It is also possible that we will see another election in the not too distant future. This would discourage business investment: 76 per cent of our members believe political uncertainty is a concern. It is particularly troublesome for Scotland, which has, over recent years, been the land of the referendum/election.
It does seem that a second independence referendum is further away, so that might refocus attention on economic growth, which would be very welcome.
The business line in the last few years/months/weeks has been about certainty – but it seems the only certainty is that there will be none. Business as usual is but a memory, the future will be made of something very different. Whatever deal is struck, the UK’s political future won’t be plain sailing.
Asked to choose which three areas of the Brexit negotiations should be prioritised, 58 per cent of our members chose rights and entitlements for EU citizens in the UK and vice versa.
In joint second, negotiating an early agreement on transitional arrangements and securing ‘zero for zero’ tariffs were chosen by 38 per cent. This is when leadership will come to the fore. If it’s not a great moment for politics, or planning, or certainty, it’s certainly a good time for leadership. Skilled leaders take cognisance of and develop responses to major challenges; they shape strategy in the face of change; and they lead their teams through to the end goal, creatively navigating bumps in the road.
Whatever the final outcome of the Brexit talks, innovative and resilient companies in Scotland, and across the UK, will continue to develop new products and seek new opportunities. It’s time to put narrow politics behind us, and recognise that Brexit is a major UK-wide endeavour. It’s in everyone’s interest that we build a new partnership with the EU which prioritises trade, jobs, and UK prosperity. Businesses can and will adapt but they must be given time, so transitional arrangements are essential.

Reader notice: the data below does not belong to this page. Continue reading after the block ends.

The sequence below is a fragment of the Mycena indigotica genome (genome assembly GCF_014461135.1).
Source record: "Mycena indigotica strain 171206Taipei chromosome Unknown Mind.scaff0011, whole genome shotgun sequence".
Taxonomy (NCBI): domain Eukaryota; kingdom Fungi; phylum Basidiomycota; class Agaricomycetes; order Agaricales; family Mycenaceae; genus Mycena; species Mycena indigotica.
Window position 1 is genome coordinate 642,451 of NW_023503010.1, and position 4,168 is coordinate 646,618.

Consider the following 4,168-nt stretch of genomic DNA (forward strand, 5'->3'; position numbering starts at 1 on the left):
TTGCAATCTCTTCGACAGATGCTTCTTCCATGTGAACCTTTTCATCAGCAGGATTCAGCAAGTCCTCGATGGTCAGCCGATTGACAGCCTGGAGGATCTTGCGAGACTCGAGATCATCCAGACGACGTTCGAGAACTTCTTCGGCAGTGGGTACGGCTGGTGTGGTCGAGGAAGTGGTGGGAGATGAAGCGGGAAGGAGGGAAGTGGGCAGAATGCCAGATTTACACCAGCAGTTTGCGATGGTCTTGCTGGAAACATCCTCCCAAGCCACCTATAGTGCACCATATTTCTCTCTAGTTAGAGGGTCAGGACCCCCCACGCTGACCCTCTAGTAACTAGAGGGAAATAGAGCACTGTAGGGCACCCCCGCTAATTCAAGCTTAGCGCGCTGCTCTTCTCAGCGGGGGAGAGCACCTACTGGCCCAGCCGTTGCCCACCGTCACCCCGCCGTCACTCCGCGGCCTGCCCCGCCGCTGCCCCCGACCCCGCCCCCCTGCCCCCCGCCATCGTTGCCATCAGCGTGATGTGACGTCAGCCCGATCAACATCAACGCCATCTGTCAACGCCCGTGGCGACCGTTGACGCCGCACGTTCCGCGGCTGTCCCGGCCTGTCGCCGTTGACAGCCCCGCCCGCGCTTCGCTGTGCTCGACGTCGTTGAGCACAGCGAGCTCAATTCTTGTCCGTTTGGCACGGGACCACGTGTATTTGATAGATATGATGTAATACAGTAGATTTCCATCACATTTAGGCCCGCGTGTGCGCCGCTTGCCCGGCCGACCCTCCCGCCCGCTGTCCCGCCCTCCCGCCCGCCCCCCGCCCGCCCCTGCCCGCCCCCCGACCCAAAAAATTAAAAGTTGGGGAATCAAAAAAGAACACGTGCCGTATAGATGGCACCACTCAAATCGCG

This is also a time for politicians of all parties to show genuine leadership and what they can – and can’t – do to support and grow the economy. Both governments must focus on proposed industrial strategy and try to keep business costs and taxation down, opposite to recent years of increased pension costs, apprenticeship levies, living wages and business rates. These changes are having an impact to the tune of millions of pounds, affecting jobs and diminishing growth potential.
Support must be given to internationalisation, infrastructure (especially broadband), procurement and skills development.
As ever, business will thrive and survive due to the resilience of leaders, but politicians have it in their gift to make the transition easier.
David Watt is executive director of the Institute of Directors in Scotland.